CHARLIE If anyone's going to be successful, it's DARPA. Unlimited funds and a mandate to invent the future. AMITA They're responsible for GPS, Stealth Technology... (re: a computer mouse) This. How many people use this every day... a billion? DON How do we tell if it's alive? CHARLIE There's a test -- named after the father of computing science, Alan Turing -- that measures a machine's ability to demonstrate intelligence.

A Turing machine is a minimal
idealization of a computer. It consists of a line of cells known as the tape with an active element called the head that
moves back and forth on the tape and changes the color of cells according to a set of rules. For various initial
conditions (*x*-axis), the plot shows the
number of times the head changes direction in the first 50 steps of the evolution of the Turing machine. For this
Demonstration, 4096 Turing machines in each of four classes have been randomly chosen.

AMITA How do we know if a rose is real? AMITA VISION A photograph of an ROSE - AMITA (cont'd) If it looks like a rose, but you touch it and it's in two dimensions, it's only a photo.

The graph shows a walk along a Maurer rose in
steps of *d* degrees (including rotations) with either *n* or 2*n*
petals, according to whether *n* is odd or even. Varying *z* scales the degrees.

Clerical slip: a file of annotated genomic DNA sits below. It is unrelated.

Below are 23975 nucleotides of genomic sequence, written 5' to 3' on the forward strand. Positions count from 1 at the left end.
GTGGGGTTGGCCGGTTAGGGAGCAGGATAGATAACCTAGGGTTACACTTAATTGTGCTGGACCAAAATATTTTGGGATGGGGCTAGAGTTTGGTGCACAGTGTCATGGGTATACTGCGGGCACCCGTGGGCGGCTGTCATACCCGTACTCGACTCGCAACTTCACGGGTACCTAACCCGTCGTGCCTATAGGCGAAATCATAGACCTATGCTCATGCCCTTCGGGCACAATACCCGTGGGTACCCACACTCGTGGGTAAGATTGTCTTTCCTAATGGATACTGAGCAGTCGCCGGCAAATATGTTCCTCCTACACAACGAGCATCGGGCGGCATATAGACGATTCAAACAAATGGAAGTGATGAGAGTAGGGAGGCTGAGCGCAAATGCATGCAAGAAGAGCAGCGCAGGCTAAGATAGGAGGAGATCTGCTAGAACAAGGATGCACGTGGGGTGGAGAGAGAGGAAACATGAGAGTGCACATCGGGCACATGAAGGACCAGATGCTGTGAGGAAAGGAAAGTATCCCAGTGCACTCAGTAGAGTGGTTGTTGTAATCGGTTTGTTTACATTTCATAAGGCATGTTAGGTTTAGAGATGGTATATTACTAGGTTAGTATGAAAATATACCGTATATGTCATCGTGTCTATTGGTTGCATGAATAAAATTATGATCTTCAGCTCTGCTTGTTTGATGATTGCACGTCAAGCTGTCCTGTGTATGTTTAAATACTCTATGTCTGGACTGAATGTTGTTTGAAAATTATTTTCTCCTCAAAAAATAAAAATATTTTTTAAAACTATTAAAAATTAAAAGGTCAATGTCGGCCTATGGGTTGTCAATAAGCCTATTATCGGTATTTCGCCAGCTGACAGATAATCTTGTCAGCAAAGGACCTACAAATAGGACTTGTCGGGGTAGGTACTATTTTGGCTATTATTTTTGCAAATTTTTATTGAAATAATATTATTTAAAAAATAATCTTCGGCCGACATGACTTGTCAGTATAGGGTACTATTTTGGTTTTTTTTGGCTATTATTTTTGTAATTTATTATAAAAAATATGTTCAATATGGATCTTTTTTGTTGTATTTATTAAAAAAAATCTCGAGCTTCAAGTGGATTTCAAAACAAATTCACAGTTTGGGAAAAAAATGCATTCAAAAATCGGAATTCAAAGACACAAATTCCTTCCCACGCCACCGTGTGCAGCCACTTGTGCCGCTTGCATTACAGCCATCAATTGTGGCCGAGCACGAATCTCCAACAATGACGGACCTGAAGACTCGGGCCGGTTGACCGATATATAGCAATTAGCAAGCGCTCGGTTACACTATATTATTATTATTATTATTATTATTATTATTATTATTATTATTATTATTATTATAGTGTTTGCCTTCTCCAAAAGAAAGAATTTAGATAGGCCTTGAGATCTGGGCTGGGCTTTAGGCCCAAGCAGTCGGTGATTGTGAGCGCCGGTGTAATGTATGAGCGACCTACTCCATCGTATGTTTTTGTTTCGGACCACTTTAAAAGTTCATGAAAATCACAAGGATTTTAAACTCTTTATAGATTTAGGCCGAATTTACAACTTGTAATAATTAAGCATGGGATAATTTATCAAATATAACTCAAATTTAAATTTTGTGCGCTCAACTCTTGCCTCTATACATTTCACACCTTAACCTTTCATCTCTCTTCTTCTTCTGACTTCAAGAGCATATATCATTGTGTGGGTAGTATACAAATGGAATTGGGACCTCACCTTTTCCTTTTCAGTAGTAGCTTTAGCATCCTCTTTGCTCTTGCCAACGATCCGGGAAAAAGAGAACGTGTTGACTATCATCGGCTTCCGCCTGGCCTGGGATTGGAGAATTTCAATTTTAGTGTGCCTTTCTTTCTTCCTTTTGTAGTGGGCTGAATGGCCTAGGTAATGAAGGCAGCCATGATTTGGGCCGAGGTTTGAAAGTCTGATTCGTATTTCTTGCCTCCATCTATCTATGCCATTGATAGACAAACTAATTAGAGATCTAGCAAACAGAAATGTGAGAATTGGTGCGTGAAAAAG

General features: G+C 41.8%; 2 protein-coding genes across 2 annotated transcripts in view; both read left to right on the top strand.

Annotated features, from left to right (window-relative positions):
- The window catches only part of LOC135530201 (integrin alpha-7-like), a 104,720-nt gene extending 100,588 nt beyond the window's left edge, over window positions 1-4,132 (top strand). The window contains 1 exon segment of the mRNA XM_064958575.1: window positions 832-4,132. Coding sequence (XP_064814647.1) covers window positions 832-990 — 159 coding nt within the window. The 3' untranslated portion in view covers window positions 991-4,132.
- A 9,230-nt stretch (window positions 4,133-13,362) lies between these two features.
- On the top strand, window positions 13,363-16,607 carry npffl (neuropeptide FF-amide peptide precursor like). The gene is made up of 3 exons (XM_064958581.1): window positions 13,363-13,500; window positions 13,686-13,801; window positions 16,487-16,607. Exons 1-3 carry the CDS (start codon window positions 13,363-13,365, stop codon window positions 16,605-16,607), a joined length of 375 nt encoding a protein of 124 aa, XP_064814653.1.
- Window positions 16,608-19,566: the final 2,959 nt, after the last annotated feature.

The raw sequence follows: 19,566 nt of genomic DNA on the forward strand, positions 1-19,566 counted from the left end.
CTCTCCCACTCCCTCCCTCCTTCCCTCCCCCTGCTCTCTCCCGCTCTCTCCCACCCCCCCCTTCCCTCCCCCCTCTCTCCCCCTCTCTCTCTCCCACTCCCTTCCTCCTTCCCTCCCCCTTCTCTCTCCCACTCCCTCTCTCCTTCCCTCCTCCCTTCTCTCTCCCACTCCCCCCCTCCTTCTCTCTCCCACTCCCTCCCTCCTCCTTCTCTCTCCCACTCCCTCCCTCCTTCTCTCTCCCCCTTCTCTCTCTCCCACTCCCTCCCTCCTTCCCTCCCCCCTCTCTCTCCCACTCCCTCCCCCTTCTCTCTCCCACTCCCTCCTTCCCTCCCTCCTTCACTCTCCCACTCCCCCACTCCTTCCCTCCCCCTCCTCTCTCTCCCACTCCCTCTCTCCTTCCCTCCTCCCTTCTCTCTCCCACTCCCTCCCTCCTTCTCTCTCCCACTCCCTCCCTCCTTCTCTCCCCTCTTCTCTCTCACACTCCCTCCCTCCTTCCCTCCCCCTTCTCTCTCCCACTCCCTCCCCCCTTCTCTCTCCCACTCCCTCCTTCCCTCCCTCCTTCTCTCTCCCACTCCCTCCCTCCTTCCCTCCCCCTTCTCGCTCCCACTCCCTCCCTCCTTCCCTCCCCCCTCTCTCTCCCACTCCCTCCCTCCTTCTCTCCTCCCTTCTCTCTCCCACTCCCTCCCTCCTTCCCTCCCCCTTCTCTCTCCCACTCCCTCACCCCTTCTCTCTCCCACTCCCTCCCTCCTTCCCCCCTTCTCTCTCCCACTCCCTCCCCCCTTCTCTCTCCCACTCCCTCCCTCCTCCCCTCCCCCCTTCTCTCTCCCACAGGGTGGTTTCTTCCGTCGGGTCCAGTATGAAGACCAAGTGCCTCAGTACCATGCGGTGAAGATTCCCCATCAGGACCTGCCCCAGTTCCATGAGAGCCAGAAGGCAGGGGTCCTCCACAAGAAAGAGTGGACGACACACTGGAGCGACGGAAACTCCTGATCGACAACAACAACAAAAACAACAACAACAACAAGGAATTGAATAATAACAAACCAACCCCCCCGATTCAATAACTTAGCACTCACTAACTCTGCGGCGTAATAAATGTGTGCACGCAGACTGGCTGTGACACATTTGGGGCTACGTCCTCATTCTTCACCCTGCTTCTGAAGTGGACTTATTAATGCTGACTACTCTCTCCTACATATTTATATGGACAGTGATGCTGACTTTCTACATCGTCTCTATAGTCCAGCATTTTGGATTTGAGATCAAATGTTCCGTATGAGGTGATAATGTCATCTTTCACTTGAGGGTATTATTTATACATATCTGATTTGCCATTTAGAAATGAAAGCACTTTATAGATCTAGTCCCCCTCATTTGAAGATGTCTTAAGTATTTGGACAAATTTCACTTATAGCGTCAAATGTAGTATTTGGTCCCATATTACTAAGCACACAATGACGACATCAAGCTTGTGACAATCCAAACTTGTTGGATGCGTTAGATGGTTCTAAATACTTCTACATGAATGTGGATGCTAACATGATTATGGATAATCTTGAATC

JANE KARELLEN DARPA was created the day after Sputnik to make sure it never happened again. The farther ahead we get, the safer your family is. (then) Have you ever wondered what you could do with unlimited resources?

October 2007 marks the 50th anniversary of the launch of the Russian satellite Sputnik 1, the first human-made object to
orbit the Earth. The satellite was carried into orbit on a Soviet R-7 rocket and had a height of 228 km at perigee
(closest point to Earth) and a height of 945 km at apogee (farthest point from Earth). Its velocity at perigee was 8
km/s and its time for completing one orbit was 96 minutes. Sputnik 1 stayed in orbit for three months before falling to
Earth in January 1958.

AMITA Remember when the World Champion chess master Gary Kasparov lost to a computer named Deep Blue? CHARLIE The computer won by doing something no human could - analyze over 200 million chess positions per second to come up with the best response.

A basic chess game with optional board editing and history reviewing.